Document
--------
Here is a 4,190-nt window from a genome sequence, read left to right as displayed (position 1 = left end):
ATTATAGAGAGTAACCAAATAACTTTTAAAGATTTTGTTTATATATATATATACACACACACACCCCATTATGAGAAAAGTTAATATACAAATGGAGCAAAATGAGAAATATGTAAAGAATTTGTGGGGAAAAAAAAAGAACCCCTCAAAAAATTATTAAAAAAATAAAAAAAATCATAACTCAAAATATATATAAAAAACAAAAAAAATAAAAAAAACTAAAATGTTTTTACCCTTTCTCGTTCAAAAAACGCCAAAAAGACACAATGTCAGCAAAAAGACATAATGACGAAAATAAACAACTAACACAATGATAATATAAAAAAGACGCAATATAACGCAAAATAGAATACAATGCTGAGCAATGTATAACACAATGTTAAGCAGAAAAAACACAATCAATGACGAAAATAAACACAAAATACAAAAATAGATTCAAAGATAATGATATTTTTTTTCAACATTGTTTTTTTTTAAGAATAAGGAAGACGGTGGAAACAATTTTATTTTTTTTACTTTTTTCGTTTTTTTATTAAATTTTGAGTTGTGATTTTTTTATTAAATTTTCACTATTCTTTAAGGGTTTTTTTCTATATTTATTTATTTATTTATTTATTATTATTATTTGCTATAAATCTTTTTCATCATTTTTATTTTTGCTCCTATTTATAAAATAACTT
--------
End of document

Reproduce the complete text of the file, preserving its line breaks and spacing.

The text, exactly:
Here is a 4,190-nt window from a genome sequence, read left to right as displayed (position 1 = left end):
ATTATAGAGAGTAACCAAATAACTTTTAAAGATTTTGTTTATATATATATATACACACACACACCCCATTATGAGAAAAGTTAATATACAAATGGAGCAAAATGAGAAATATGTAAAGAATTTGTGGGGAAAAAAAAAGAACCCCTCAAAAAATTATTAAAAAAATAAAAAAAATCATAACTCAAAATATATATAAAAAACAAAAAAAATAAAAAAAACTAAAATGTTTTTACCCTTTCTCGTTCAAAAAACGCCAAAAAGACACAATGTCAGCAAAAAGACATAATGACGAAAATAAACAACTAACACAATGATAATATAAAAAAGACGCAATATAACGCAAAATAGAATACAATGCTGAGCAATGTATAACACAATGTTAAGCAGAAAAAACACAATCAATGACGAAAATAAACACAAAATACAAAAATAGATTCAAAGATAATGATATTTTTTTTCAACATTGTTTTTTTTTAAGAATAAGGAAGACGGTGGAAACAATTTTATTTTTTTTACTTTTTTCGTTTTTTTATTAAATTTTGAGTTGTGATTTTTTTATTAAATTTTCACTATTCTTTAAGGGTTTTTTTCTATATTTATTTATTTATTTATTTATTATTATTATTTGCTATAAATCTTTTTCATCATTTTTATTTTTGCTCCTATTTATAAAATAACTT